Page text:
Today's essential reading, the Vanity Fair piece whereMcCain aides trash Sarah Palin and how Obama correctly forecast she was nowhere near ready for the national stage:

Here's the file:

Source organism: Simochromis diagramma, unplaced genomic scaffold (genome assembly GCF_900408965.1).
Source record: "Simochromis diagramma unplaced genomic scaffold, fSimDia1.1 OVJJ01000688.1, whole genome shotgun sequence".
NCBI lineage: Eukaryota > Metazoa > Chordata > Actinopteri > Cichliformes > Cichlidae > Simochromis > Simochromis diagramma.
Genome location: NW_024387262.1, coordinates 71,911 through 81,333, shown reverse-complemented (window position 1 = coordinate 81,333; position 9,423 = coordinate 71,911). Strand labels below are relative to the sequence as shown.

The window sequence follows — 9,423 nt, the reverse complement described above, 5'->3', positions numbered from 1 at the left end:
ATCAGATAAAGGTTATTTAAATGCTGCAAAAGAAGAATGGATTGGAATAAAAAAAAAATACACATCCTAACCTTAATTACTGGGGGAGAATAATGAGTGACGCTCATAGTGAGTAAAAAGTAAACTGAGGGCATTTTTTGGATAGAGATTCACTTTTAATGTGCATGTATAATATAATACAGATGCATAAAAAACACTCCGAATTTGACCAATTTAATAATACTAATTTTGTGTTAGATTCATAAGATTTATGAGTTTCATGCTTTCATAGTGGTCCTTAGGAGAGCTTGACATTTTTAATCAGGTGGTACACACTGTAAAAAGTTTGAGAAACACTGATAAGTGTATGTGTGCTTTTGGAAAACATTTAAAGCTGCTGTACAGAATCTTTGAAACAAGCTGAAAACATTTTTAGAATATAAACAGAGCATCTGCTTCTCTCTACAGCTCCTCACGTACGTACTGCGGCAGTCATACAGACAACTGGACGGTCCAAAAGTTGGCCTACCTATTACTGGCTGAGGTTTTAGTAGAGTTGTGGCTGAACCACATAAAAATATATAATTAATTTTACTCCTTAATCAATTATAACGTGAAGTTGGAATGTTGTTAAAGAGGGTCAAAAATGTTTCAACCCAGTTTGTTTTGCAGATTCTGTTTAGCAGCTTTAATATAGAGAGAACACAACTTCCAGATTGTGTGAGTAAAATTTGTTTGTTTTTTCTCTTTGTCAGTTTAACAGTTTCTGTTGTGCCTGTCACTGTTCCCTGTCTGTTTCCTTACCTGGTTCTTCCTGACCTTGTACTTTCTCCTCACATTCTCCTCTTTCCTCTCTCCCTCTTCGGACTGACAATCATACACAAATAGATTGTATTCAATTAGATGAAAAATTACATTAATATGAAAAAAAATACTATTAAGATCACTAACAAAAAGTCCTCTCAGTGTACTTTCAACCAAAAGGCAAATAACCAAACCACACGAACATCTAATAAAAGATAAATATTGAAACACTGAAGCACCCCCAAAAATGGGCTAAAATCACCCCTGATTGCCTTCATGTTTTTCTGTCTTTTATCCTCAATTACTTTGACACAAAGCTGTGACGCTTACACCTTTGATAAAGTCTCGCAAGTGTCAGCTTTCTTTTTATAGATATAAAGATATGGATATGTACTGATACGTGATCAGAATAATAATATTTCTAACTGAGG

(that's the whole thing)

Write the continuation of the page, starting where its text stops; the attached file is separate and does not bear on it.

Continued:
The consensus is that Palin’s rollout, and even her first television interview, with ABC’s Charles Gibson, conducted after an awkward two-week press blackout to allow for intensive cramming at her home in Wasilla, went more or less fine, though it had its embarrassing moments (“You can’t blink,” Palin said, when Gibson asked if she’d hesitated to accept McCain’s offer) and was much parodied. At least one savvy politician—Barack Obama—believed Palin would never have time to get up to speed. He told his aides that it had taken him four months to learn how to be a national candidate, and added, “I don’t care how talented she is, this is really a leap.” The paramount strategic goal in picking Palin was that the choice of a running mate had to ensure a successful convention and a competitive race right after; in that limited sense, the choice worked. But no serious vetting had been done before the selection (by either the McCain or the Obama team), and there was trouble in nailing down basic facts about Palin’s life. After she was picked, the campaign belatedly sent a dozen lawyers and researchers, led by a veteran Bush aide, Taylor Griffin, to Alaska, in a desperate race against the national reporters descending on the state. At one point, trying out a debating point that she believed showed she could empathize with uninsured Americans, Palin told McCain aides that she and Todd in the early years of their marriage had been unable to afford health insurance of any kind, and had gone without it until he got his union card and went to work for British Petroleum on the North Slope of Alaska. Checking with Todd Palin himself revealed that, no, they had had catastrophic coverage all along. She insisted that catastrophic insurance didn’t really count and need not be revealed. This sort of slipperiness—about both what the truth was and whether the truth even mattered—persisted on questions great and small. By late September, when the time came to coach Palin for her second major interview, this time with Katie Couric, there were severe tensions between Palin and the campaign.